October 5, 2019
If you happened to be napping or just relaxing during the past 3-months (and avoided peeking at your Schwab account), you would likely be pleased to compare your September statement to June’s. That said, the ride between these dates was a wild one, influenced by the volatility of our largest holding, Enphase (ENPH).
Last quarter, I stated the following related to Enphase: “It may seem prudent to sell some shares, but I believe that would be a premature.” I concluded with – “Long-term investors focus on big secular waves while traders look at cyclical, even seasonal, trends. Investors look out as far as their stomachs can handle and figure out what could go right”.
Although the stock has retreated from its August highs, the Enphase story has only strengthened by garnering market share from its competitors. For the record, Enphase was up 22%, quarter over quarter (June-Sept). So… within this time frame, we have been correct by holding😊
Not that long ago, Enphase’s business was wallowing in operating losses and weighed down by a troubled balance sheet. It was during this chaos in mid-2017, that we began purchasing Enphase shares. We did this with the conviction that the market was not looking forward but, rather, at the company’s recent past. We bought our shares when failure was priced in, but success was not. The risk/reward imbalance of which we took advantage is the essence of what GCM seeks. We often look for opportunities well before the “big boys” come to play. Now, firms such as Blackrock, Vanguard, JP Morgan, etc… are involved.
In 40+ years of investing, I have yet to witness a company execute its strategy as successfully as Enphase has. With solar emerging as a viable/acceptable alternative for worldwide energy, we are witnessing the collision of product excellence with an explosion of worldwide demand. The company’s turnaround has been swift. So, you may ask: If everything is so rosy, why did the stock drop off? This is not an easy question to answer because ALL variables cannot be analyzed with certainty. But let me give it a try:
Enphase began 2019 at $4.73/share and ended September at $22.23, a 370% rise. After announcing their second quarter 2019 results, the stock surged from its $18.23 close on June 30. The surge was due to the company exceeding revenue, costs and profit expectations as well as its balance sheet being in great shape. Due to the stock’s significant results and swift move, it got caught up in the world of technical momentum, where algorithms, hedge funds and investors can whipsaw a stock. The result – the stock exploded to the upside. However, what goes up…..
Next, a TV pundit suggested selling Enphase, due only to its meteoric rise. We discovered simultaneously that a sizable shareholder was selling, large investment firms began shorting, and a notorious author piled on with an erroneous/negative review. When you connect the dots, it’s easy to be suspicious! The intention of these actions was to manipulate the stock and profit from its decline. This decline occurred with NO legitimate company news. In fact, only positive company/industry news could be found. In summary, when a stock becomes popular, the wolves come out to play. One thing I like about the Enphase management team is that they ignore the stock’s volatility and let their progress and results do the talking. Unfortunately, this means that we must wait for their quarterly reporting for the market to acknowledge their progress. Knowing much more than I did 2+ years ago, I feel confident recommending the stock for the first time since it was $10/share. And here’s why:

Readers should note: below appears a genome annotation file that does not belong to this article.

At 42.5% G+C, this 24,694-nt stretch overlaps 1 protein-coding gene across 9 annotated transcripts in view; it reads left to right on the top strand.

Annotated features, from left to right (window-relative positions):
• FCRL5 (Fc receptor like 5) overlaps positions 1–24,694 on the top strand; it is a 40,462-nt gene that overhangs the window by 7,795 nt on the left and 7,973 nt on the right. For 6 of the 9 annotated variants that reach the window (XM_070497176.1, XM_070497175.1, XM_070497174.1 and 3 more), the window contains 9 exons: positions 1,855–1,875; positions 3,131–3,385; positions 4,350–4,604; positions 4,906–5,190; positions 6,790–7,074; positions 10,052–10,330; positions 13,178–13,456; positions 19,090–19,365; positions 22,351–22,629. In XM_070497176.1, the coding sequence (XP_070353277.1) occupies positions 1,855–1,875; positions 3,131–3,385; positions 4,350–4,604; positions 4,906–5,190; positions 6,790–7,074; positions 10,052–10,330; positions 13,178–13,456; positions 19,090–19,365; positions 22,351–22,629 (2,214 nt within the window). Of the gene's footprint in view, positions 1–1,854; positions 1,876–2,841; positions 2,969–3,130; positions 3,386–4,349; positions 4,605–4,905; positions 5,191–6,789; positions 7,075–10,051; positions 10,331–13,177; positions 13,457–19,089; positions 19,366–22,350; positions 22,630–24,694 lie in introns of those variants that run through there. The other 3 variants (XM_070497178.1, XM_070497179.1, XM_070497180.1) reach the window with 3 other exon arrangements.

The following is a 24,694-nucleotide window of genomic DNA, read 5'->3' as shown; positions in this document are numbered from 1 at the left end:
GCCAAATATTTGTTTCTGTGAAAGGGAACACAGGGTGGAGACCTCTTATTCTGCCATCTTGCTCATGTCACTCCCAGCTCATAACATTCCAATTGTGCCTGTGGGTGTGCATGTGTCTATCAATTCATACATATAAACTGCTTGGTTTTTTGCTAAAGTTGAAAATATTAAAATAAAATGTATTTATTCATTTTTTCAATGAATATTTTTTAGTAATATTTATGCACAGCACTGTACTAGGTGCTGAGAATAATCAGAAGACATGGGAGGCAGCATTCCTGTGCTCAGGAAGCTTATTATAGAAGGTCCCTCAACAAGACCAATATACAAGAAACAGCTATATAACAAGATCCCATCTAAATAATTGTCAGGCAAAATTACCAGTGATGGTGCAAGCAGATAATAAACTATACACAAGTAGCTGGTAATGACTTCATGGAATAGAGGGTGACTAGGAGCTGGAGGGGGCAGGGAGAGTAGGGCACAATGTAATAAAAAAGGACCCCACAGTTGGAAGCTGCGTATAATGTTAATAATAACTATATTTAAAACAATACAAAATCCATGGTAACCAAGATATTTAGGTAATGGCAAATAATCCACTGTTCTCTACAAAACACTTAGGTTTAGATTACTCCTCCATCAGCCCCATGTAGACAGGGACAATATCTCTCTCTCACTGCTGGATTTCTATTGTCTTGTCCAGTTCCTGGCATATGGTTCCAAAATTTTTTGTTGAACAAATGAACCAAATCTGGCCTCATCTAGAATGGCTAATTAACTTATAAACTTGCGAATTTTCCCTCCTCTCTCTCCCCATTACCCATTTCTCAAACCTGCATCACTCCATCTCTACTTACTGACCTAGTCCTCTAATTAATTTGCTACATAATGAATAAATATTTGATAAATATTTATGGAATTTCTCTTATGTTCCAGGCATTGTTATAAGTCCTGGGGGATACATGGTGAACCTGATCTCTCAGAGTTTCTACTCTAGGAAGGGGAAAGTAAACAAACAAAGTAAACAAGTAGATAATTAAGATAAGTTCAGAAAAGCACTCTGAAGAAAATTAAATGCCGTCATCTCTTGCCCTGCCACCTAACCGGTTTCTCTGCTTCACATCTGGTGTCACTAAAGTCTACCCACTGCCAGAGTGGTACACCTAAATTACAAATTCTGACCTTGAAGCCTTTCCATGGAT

Inverters have been important to residential solar adoption since the solar market first began expanding a decade or more ago. In the early days, however, inverters primarily served to convert the DC power produced by solar panels into the AC used by utility distribution grids. They also provided a critical safety function: In the case of any grid irregularities, first-generation inverters shut down the connection to rooftop panels. This prevented power from being fed onto distribution lines and potentially electrocuting line workers who might be performing repairs.
The growing interest in combining residential rooftop solar panels with battery-based storage often overlooks a critical piece of equipment: the inverters which are key to making such combinations work. Inverters today are the brains of these systems and could open new opportunities for future adoption as utilities are being pressed to support aging grids in a slow demand-growth environment. The market for solar-plus-storage is expected to grow exponentially over the next five years.
It’s no longer about solar—it’s about energy!
Enphase is transforming from a solar microinverter company to a home energy management systems company. They are thinking in terms of energy generation, energy storage, energy consumption and services. Energy generation is the core element of the business today. Energy storage is expected to play a major role, beginning in the fourth quarter. Enphase plans to release the Ensemble 1.0 solution which primarily focuses on residential storage in North America. Storage will be enabled by the “Encharge” battery. Customers will have the ability to measure, report and manage their consumption. Wow!